A class of molecules formed when the body metabolizes omega-3 fatty acids could inhibit cancer’s growth and spread, University of Illinois researchers report in a new study in mice. The molecules, called endocannabinoids, are made naturally by the body and have similar properties to cannabinoids found in marijuana – but without the psychotropic effects. In […]
The Carle Illinois College of Medicine, the world’s first engineering-based medical school, welcomed its first class of 32 students July 2. A partnership between the University of Illinois at Urbana-Champaign and the Carle Health System, the college aims to create a cohort of physician-innovators who exemplify the qualities of compassion, competence, curiosity and creativity. The […]
A new microscope system can image living tissue in real time and in molecular detail, without any chemicals or dyes, report researchers at the University of Illinois. The system uses precisely tailored pulses of light to simultaneously image with multiple wavelengths. This enables the researchers to study concurrent processes within cells and tissue, and could […]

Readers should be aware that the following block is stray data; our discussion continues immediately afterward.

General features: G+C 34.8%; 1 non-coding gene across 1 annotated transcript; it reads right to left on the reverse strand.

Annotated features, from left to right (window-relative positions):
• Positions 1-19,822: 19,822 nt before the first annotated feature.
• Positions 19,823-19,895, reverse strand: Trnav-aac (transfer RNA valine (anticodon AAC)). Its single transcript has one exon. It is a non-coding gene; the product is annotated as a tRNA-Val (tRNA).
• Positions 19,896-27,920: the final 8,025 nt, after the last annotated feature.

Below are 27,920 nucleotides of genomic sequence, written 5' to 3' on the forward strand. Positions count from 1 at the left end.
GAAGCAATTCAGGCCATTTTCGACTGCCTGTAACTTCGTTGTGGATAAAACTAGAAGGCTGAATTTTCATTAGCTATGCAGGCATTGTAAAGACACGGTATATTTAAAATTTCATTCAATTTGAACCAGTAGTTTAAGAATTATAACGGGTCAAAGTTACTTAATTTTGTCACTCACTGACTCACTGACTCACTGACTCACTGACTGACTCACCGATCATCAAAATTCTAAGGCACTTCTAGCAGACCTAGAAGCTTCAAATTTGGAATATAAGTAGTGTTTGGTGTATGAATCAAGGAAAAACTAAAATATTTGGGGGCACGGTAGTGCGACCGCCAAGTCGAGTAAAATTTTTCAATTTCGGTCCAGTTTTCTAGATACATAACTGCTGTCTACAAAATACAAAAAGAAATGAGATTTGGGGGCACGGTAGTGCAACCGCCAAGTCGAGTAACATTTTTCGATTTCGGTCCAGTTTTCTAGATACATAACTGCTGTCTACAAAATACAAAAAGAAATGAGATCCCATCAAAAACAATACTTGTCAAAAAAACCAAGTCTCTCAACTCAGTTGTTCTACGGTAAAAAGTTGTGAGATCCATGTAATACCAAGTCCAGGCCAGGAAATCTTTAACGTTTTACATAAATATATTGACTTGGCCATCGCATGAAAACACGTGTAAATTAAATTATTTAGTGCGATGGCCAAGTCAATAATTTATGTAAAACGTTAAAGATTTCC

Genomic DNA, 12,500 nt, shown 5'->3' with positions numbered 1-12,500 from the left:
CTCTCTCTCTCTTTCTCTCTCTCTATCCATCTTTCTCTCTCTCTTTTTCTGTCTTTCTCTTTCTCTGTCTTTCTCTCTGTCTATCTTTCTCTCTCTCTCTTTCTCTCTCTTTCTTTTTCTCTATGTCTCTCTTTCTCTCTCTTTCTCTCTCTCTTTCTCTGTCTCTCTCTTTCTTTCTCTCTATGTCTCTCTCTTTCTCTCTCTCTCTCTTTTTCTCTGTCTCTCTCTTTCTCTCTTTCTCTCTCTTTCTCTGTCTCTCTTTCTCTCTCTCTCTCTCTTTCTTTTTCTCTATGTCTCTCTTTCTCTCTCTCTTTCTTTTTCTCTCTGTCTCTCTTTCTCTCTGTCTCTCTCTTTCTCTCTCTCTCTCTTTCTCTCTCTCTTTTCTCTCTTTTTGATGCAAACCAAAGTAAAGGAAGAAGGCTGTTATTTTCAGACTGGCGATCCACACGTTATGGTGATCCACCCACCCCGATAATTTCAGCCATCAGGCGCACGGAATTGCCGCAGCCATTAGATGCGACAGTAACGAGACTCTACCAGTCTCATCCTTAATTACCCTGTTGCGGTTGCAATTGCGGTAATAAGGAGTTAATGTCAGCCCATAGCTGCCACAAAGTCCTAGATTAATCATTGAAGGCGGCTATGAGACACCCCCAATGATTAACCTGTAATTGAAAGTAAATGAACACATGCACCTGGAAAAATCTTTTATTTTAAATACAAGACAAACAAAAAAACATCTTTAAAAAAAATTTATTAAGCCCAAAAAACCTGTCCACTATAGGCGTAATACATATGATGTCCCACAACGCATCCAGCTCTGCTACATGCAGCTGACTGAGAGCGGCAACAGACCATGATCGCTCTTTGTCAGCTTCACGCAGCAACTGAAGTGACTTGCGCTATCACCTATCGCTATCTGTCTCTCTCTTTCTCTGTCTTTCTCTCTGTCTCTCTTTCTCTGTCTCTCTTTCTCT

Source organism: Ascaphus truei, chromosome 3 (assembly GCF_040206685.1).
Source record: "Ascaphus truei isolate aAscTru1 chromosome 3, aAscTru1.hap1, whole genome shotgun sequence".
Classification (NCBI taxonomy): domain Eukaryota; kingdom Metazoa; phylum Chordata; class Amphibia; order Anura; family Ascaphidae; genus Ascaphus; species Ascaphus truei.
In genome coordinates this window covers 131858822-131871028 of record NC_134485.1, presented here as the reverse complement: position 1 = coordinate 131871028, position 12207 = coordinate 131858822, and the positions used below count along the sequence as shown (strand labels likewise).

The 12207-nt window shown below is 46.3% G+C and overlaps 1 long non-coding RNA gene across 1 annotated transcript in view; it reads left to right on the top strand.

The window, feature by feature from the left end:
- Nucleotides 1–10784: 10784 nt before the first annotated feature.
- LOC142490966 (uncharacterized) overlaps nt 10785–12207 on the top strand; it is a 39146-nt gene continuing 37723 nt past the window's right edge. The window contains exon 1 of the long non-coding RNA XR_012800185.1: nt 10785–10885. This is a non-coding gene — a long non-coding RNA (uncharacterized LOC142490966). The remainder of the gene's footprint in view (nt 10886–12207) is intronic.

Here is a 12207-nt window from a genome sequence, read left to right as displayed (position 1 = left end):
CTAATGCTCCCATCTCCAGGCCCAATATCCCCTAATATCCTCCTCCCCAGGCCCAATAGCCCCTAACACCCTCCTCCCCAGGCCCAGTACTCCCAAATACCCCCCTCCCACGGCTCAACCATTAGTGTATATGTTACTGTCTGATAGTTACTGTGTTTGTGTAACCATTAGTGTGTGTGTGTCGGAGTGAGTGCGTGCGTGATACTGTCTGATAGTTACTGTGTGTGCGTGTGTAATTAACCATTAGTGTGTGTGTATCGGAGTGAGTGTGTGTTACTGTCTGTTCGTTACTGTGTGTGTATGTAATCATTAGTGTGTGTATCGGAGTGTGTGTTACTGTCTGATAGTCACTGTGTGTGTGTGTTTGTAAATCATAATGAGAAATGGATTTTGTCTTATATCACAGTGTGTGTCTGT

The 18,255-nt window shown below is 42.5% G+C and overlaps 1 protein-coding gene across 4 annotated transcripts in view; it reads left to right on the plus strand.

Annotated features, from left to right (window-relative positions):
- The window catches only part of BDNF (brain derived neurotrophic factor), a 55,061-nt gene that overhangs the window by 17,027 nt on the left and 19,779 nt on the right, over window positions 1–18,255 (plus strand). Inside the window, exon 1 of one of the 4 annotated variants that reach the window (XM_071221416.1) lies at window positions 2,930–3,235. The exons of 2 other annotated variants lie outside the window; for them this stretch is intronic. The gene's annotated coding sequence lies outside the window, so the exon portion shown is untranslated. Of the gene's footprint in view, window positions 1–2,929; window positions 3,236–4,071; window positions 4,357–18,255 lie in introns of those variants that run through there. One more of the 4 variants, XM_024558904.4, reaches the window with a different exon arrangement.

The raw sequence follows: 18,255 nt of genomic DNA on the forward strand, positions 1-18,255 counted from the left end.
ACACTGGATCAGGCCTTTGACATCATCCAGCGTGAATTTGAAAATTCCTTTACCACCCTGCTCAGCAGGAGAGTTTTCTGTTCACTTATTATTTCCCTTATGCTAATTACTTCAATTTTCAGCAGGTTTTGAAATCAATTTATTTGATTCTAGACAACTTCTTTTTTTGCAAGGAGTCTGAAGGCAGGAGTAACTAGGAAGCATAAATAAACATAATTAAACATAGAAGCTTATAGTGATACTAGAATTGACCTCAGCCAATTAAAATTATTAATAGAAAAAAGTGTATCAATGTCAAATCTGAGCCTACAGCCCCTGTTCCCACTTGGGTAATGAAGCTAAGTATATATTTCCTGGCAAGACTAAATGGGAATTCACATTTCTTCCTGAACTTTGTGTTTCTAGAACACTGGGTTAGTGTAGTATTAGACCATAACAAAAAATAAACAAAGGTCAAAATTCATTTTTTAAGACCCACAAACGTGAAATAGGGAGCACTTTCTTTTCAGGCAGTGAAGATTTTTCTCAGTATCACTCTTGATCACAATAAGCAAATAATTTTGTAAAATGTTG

Dr. King Li, dean of the Carle Illinois College of Medicine, has been selected as a Fellow of the International Society for Magnetic Resonance in Medicine (ISMRM). The ISMRM Fellowship is awarded for significant and substantial contributions to research in the field of magnetic resonance, and for significant contributions to the development of the ISMRM. Dean […]
University of Illinois engineers built a 3-D printer that offers a sweet solution to making detailed structures that commercial 3-D printers can’t: Rather than a layer-upon-layer solid shell, it produces a delicate network of thin ribbons of hardened isomalt, the type of sugar alcohol used to make throat lozenges. The water-soluble, biodegradable glassy sugar structures […]
Biochemists at the University of Illinois have isolated a protein supercomplex from a bacterial membrane that, like a battery, generates a voltage across the bacterial membrane.
University of Illinois researchers, including Carle Illinois professor Andrew Smith, say they now know how to track and map drug and gene delivery vehicles to evaluate which are most effective at infiltrating cells and getting to their targets.
Carle Illinois College of Medicine professor and research mentor, Huimin Zhao, has developed CRISPR-based technology that “knocks out” yeast genes with single-point precision – offering potential benefits to industries that use the yeast to produce ethanol, chemicals, lubricants and pharmaceuticals.